Necessity is a mother. Constructed in response to a failed and leaking gas waterheater, the two experimental models below worked, but need refining to reach optimum effectiveness.
The hot water tank is an old fiberglass hot tub I had lying around. It holds about 30 gallons. It is mounted on the roof so the warm water will gravity feed into the pipe system in the house. A swamp cooler pump is suspended so that the pumping shaft descends into the water. It pumps water from the tank to the heating panel where it gathers heat and returns to the tank. The pump is on a timer so that it runs only during daylight. A photoelectric switch could be used as well.
Water is fed to the tank through a float valve to replace water used.
The solar panel consists of several lenths of plastic pipe, painted black, inside a shallow box. Its top is an old glass window in its frame. The bigger you can make this, the better it will work. Mine is about 2 x 4 feet. It works as long as outside air stays above about 70 degrees F. (about 21 C.) Gravity feed results in lower water pressure, but it's adequete for a shower. It doesn't use up the warm water as fast, so you can take a leisurely warm shower without running out.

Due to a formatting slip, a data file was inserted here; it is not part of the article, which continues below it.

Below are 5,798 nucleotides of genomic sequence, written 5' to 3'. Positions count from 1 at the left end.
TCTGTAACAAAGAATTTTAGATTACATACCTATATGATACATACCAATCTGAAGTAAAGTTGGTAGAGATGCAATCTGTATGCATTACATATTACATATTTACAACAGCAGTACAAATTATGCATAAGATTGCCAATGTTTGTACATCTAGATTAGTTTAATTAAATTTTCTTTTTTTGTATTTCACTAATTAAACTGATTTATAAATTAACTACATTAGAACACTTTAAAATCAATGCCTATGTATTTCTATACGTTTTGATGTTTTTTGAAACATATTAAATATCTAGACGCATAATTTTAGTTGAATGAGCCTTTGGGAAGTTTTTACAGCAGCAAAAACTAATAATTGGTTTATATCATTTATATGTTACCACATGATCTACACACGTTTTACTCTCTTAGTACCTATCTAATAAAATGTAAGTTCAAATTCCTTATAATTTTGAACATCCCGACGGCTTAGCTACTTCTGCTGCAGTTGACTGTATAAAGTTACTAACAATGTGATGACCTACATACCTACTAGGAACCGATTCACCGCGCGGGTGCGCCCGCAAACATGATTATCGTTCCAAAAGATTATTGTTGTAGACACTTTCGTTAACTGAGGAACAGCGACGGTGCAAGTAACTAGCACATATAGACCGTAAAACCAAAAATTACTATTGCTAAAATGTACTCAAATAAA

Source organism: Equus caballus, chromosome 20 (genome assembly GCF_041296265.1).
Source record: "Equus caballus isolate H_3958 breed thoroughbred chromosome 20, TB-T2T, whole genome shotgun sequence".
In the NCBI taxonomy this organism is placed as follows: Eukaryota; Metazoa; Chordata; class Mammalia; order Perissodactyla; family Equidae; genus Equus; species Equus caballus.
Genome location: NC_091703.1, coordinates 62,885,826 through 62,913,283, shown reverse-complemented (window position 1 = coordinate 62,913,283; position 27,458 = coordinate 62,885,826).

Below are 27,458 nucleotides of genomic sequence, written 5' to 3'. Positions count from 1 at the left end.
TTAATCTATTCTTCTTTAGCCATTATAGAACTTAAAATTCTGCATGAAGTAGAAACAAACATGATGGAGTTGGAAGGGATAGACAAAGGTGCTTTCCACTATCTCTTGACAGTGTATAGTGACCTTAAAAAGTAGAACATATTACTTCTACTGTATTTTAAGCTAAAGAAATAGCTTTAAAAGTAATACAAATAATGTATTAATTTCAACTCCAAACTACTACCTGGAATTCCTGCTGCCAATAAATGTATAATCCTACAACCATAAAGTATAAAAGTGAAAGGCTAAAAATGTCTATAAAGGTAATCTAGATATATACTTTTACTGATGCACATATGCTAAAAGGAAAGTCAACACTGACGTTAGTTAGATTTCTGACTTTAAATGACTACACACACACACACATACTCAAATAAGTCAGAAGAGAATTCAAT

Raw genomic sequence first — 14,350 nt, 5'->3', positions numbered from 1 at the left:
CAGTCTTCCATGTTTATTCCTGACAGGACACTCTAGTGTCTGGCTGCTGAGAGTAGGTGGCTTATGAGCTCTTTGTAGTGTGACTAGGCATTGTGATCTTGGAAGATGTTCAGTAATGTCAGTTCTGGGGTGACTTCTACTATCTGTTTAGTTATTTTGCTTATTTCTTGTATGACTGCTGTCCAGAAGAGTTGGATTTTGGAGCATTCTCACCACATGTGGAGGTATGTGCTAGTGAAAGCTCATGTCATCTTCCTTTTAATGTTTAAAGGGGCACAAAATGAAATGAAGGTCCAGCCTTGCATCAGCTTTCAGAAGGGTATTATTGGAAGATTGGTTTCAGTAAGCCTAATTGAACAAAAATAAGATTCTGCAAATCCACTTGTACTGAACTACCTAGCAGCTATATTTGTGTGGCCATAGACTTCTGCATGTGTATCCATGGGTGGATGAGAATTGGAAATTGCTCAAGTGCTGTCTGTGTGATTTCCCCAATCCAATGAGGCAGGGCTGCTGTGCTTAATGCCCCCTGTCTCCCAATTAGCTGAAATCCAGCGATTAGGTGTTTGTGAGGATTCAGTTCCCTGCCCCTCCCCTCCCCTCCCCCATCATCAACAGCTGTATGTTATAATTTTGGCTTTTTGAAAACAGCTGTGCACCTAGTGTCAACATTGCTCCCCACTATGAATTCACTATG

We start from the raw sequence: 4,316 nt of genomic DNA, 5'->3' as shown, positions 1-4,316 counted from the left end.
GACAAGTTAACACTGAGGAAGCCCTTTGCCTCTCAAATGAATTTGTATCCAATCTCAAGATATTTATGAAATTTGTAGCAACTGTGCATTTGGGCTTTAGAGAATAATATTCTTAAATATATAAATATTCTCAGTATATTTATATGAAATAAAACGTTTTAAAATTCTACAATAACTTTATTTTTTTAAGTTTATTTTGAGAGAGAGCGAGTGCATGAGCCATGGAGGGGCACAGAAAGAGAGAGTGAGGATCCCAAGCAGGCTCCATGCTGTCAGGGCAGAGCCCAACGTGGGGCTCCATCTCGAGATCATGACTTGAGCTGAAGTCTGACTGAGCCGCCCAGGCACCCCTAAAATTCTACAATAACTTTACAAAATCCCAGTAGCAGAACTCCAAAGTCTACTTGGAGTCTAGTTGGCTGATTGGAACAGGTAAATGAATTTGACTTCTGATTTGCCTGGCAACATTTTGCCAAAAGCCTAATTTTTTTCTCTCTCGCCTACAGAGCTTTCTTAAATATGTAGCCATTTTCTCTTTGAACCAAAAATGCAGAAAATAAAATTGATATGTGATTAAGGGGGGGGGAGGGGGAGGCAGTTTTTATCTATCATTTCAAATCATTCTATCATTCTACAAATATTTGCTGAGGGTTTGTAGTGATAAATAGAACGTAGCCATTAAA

This system is a modification of the first to cope with chilly winter conditions. Winter in Phoenix often sends night-time temperatures down to 40 F. (4.4 C.), reaching no higher than 65 F. in the daytime. With a much larger panel and a heavily insulated tank, solar heating might still work, at least on sunny days. But barbequing is sure-fire.
To get the water up to the roof I used a more powerful pump, a small one with garden hose connections, meant for draining basements or pools. The bottom of the tub should be supported just above the barbeque. Covering the tub during heating helps. When the water is hot, turn on the pump and send it to the roof tank. The empty tank will cool the water somewhat.
These systems were experimental and built for a cheap temporary solution, but the principles work, and if refined and enlarged, could be permanantly used as a power-saving hot water system.